Saturday 17 August 2019

Maeve Sheehan: 'The brothers, the slurry and the charges that were dropped'

The prosecution is due to finish presenting its evidence in the Tipperary murder trial this week, writes Maeve Sheehan

Mary Lowry. Picture: Collins
Mary Lowry. Picture: Collins
Murder victim Bobby Ryan
Jack Lowry. PIC: Collins Courts
Maeve Sheehan

Maeve Sheehan

Jack Lowry and his little brother got off the school bus at the entrance to the family farm outside Tipperary town and walked up the avenue for home. He was 11 years old and Micheal was four years younger. They called to their grandmother, Rita Lowry, who lived in her own separate part of their home. She cooked them lunch or dinner most days, he said. Someone, he can't remember who, told him that Bobby Ryan was "missing".

"We didn't have a clue what was going on."

Please log in or register with for free access to this article.

Log In

Jack Lowry, now 19, was talking about the day his widowed mother's boyfriend disappeared on June 3, 2011. Mr Ryan left Mary Lowry's bedroom that morning at 6.30am, and disappeared. His body would be found almost two years later in a run-off tank on their farm.

Jack Lowry was the second of Mary Lowry's sons to testify in the trial of Patrick Quirke, who is accused of murdering Bobby Ryan, a truck driver and DJ known as Mr Moonlight. His older brother, Tommy (21), was in that same witness box in February, recalling that his younger siblings "could not get a grip of what was going on".

Pat Quirke (50), a dairy farmer from Breanshamore, had an affair with their mother, the Central Criminal Court heard. The prosecution claims that Mr Quirke murdered Mr Ryan because he was his "love rival", and later staged the discovery of his body. Mr Quirke pleads not guilty to the murder.

Rita Lowry (91) and her grandson, Jack, were among the final tranche of prosecution witnesses last week. The prosecution is due to finish presenting evidence this week.

Their accounts spoke of a family impacted by the events on the farm at Fawnagowan, where Rita Lowry had lived for more than 60 years.

The Quirke and Lowry families are connected through marriage. Mr Quirke's wife, Imelda, is Mary Lowry's late husband's sister. They share a mother-in-law in Rita Lowry. She reared eight children at Fawnagowan. When her eldest son, Martin, married Mary Lowry and took over the farm, the couple built on an extension to her home and lived beside her. Rita Lowry remembered how "very upset" her daughter-in-law was after Martin died. As for Mr Quirke and Mary Lowry's relationship, she said they were "always great friends".

Jack Lowry, who was eight when his father died, remembered a happy childhood, including family holidays abroad with the Quirkes. He had "nothing against" Mr Quirke, he said, but he "was in control most of the time" and "grumpy some of the time" and went around their farm as if "he owned the place".

He felt "weird at first" about his mother's relationship with Mr Ryan. "I used to slag Bobby about being bald and things," he said. "I thought he was taking over my father's role really." His mother seemed "very happy" in his company - he brought them to a fun fair in Tramore and he bought them a 1997 Toyota Corolla which Jack said was for Tommy to learn to drive. Jack was only in the car when Tommy was driving it - never on his own, he said.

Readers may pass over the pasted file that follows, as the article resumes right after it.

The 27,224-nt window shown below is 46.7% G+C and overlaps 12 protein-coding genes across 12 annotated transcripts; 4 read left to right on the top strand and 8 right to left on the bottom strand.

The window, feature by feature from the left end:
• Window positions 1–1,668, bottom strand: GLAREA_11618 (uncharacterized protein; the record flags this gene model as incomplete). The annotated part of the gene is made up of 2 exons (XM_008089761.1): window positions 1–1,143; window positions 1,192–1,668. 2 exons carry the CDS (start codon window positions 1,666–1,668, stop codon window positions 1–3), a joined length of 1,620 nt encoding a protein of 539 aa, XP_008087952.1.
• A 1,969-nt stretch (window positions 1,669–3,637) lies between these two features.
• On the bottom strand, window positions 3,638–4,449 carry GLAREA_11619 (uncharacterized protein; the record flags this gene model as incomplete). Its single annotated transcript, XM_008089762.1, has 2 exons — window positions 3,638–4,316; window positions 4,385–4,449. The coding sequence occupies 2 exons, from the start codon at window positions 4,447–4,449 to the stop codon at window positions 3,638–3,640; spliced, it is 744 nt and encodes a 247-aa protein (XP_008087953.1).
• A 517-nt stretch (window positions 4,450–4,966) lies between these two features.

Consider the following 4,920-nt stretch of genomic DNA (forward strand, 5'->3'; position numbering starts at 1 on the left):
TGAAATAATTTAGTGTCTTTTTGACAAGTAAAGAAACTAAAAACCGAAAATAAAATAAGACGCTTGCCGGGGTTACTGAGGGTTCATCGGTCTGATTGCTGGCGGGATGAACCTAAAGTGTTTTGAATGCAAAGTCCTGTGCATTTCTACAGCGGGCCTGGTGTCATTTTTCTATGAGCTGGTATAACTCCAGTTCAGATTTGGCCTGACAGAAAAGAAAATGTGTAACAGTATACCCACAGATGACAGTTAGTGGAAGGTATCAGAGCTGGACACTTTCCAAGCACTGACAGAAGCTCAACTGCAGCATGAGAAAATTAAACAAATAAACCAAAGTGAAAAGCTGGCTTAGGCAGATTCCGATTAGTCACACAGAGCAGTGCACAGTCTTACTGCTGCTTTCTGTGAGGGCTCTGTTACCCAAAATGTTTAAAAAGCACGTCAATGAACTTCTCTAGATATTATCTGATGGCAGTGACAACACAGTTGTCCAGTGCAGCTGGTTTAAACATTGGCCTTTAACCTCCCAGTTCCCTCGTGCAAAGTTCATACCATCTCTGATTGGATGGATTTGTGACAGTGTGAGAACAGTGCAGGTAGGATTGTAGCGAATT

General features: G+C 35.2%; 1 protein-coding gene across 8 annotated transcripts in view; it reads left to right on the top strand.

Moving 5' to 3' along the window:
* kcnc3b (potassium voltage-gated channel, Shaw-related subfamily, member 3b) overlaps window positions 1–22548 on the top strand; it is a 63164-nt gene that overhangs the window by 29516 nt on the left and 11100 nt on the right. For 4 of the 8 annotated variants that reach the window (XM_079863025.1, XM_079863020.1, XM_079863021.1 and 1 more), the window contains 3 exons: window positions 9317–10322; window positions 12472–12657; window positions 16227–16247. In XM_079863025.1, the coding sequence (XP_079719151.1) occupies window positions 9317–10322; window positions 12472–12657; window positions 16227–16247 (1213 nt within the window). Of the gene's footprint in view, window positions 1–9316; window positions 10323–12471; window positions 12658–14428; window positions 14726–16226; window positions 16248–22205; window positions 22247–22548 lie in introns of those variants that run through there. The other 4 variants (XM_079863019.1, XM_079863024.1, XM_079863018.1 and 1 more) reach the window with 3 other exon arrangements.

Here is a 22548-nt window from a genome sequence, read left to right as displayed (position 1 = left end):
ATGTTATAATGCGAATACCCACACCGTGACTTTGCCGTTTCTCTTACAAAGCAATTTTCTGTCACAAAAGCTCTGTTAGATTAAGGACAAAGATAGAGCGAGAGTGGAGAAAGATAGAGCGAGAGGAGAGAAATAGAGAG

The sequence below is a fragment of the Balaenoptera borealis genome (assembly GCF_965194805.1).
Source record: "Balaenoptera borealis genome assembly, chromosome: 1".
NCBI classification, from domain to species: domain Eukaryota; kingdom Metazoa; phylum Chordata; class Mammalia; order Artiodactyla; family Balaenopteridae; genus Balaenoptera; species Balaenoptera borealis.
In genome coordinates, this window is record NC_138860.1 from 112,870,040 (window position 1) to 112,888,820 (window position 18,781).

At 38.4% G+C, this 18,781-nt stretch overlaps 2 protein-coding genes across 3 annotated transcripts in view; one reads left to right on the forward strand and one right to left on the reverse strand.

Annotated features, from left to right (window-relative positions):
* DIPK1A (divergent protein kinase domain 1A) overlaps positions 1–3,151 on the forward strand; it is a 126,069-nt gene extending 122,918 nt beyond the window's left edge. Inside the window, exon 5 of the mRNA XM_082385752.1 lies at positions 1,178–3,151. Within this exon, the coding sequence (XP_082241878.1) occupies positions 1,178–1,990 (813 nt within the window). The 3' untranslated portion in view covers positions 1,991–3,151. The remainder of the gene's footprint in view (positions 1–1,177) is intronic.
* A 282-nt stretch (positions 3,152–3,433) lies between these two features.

Lorcan Staines, for the defence, pressed Jack Lowry about the Toyota. He had told gardai that the car was for "us" to learn to drive. Did he stand by what he'd told the jury? Yes, said Jack Lowry. The car was more for Tommy. He was 11, he pointed out. "I was barely able to reach the pedal."

Mr Quirke told gardai he'd only once before opened the underground run-off tank where Bobby Ryan's body was hidden, and that was in 2008 when a calf's leg got stuck in it. But on April 30, 2013, he intended to spread slurry at Fawnagowan, and opened the tank to draw water from it.

Rita Lowry and her grandson were asked their knowledge of Mr Quirke spreading slurry. Rita Lowry said in her deposition that a contractor would be brought in. Jack Lowry said he didn't think Mr Quirke ever spread slurry. Defence counsel Staines pointed out that another witness had said Mr Quirke had done "small slurry jobs", while a contractor would do the larger ones. The evidence of a garda indicated that he was "clearly able to do it".

"I didn't know that," said Jack Lowry. When his brother Tommy testified, he came to Dublin to support him but he didn't hear his evidence and they didn't discuss it, not the run-off tank or the Toyota Corolla. Tommy didn't want to talk about it. They discussed "how to come up here and be strong", he said.

Chief Superintendent Dominic Hayes, then a detective superintendent investigating Mr Ryan's murder, had made a note of "height-bumper" in his notebook. What was this about, he was asked? It could refer to a tractor or a van, he said. He agreed delays in taking statements were not ideal and that fingerprints should have been tested sooner. Asked about concrete falling on Mr Ryan's body during its removal from the tank, he insisted no large pieces of debris fell on him. The injuries to Mr Ryan's body were not caused by concrete debris, the court heard. CS Hayes also confirmed that Mr Quirke was charged with two burglaries at Mary Lowry's home and with possessing a key to the property. The charges were later dropped.

The court also heard that gardai confirmed Mr Quirke's account of taking his wife on a weekend birthday break on the day Mr Ryan disappeared. The couple stayed at the Heritage Hotel in Laois, paid the €641 bill, and their mobile phones "pinged" in the area.

Mr Ryan's mobile phone also pinged on the day he disappeared, at a mast by Crough Motors in Tipperary town at 10.19am. The phone could have pinged at that mast from Fawnagowan, the court heard.

The trial continues.

Sunday Independent

Editor's Choice

Also in Irish News